EAST RUTHERFORD, NJ - The first major injury suffered by a Giants player in 2010 proved to be one of the team's costliest.
Domenik Hixon tore the anterior cruciate ligament in his right knee in a minicamp practice on June 15, ending his season six weeks before training camp opened. The previous year, Hixon had given the team consistent production on both kickoff returns (a 22.6-yard average on a team-record 57 runbacks) and punt returns (a 15.1-yard average on 17 returns, including a 79-yard touchdown).
Without Hixon, the Giants' return game sputtered last year. The Giants used four kickoff returners and three punt returners and finished 31st in the NFL in each category with a 19.0-yard average bringing back kickoffs and a 6.1-yard mark returning punts. They were one of only three teams that did not have a return touchdown in 2010.
Hixon, who spent most of the season at his home in Akron, Ohio, agonized over each short return.
"When you see your team struggling (in) something that you kind of specialize in, you want to go help your friends out, help your teammates out," Hixon said this week. "It was frustrating to have to sit back and watch."
Not to slight the returners the Giants used last year, but Hixon believed the improvement he demonstrated in 2009 would have continued last year.
"Leading up to the summer I felt like it would have been one of my best years yet," Hixon said. "There were some things that were going on in practice and how hard we were practicing – you get used to certain guys and how they block and how different things are handled. I felt like the year before we had big returns and we were going to be more consistent (last) year. And I was really looking forward to that."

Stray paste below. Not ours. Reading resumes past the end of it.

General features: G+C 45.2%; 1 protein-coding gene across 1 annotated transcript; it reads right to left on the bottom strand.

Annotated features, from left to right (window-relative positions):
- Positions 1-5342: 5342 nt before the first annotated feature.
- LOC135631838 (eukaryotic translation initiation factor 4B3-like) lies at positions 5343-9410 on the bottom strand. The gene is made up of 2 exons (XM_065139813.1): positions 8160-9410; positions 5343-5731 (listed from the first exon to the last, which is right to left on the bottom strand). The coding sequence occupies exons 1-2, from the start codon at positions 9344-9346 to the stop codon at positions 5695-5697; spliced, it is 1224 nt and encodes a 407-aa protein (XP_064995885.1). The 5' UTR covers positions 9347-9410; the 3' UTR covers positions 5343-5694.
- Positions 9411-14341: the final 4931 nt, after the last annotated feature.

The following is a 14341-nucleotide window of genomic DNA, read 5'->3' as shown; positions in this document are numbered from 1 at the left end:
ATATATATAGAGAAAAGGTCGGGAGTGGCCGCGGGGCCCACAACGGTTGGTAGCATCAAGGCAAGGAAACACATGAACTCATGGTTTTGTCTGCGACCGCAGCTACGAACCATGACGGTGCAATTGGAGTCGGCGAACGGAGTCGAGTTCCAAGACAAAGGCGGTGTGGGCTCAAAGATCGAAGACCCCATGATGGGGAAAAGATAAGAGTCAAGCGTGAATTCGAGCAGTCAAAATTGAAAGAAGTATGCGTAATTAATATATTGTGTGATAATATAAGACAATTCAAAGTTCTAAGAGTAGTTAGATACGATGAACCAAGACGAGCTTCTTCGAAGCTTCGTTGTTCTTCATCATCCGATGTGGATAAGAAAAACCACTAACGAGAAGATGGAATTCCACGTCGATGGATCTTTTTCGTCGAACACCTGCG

Hixon had to defer his dreams to the 2011 season. He is a free agent and the Giants, like all teams, are not signing players until a new collective bargaining agreement is reached. But Hixon will be ready whenever teams can begin formal preparation for next season.
The one advantage to tearing a ligament and having surgery in June is that it gives a player plenty of time to recover and rehabilitate. Unlike teammates Adam Koets (torn ACL on Nov. 7) and Clint Sintim (Dec. 13), Hixon is running at full speed.
"It was probably a couple of weeks ago," Hixon said of his first flat-out sprint. "I started to do one on ones and different things like that against people."
A torn ACL is a fairly common football injury and one that requires a lengthy and arduous rehab. Hixon underwent surgery approximately 10 days after he went down, a standard practice that allows the swelling to subside. He took his first steps – figuratively, not literally - toward a comeback that afternoon.
"The day of surgery I started rehab," Hixon said. "As soon as I came out of surgery they put my leg into a machine. They gave it kind of the range of motion in the machine without me doing anything. The machine straightened it all of the way out and then bent it up to probably about 90 degrees, and just kept on doing that."
Hixon said he was pain-free that day because he was still benefitting from the effect of the anesthesia used in the surgery. He was not so fortunate the following morning.
"I learned a lot - it was very educational," Hixon said. "When you get so much fluid (in the knee) it shuts down your muscles around it. The day after the surgery we had to start from scratch to run on my quad and kind of get that moving. So literally it's like lying flat on your back and trying to lift up your right leg just in the straight leg position. The first day it put tears in my eyes, it was just so painful to do. You start from there and you start getting your range of motion back to where you can bend your knee. You learn how to re-do everything."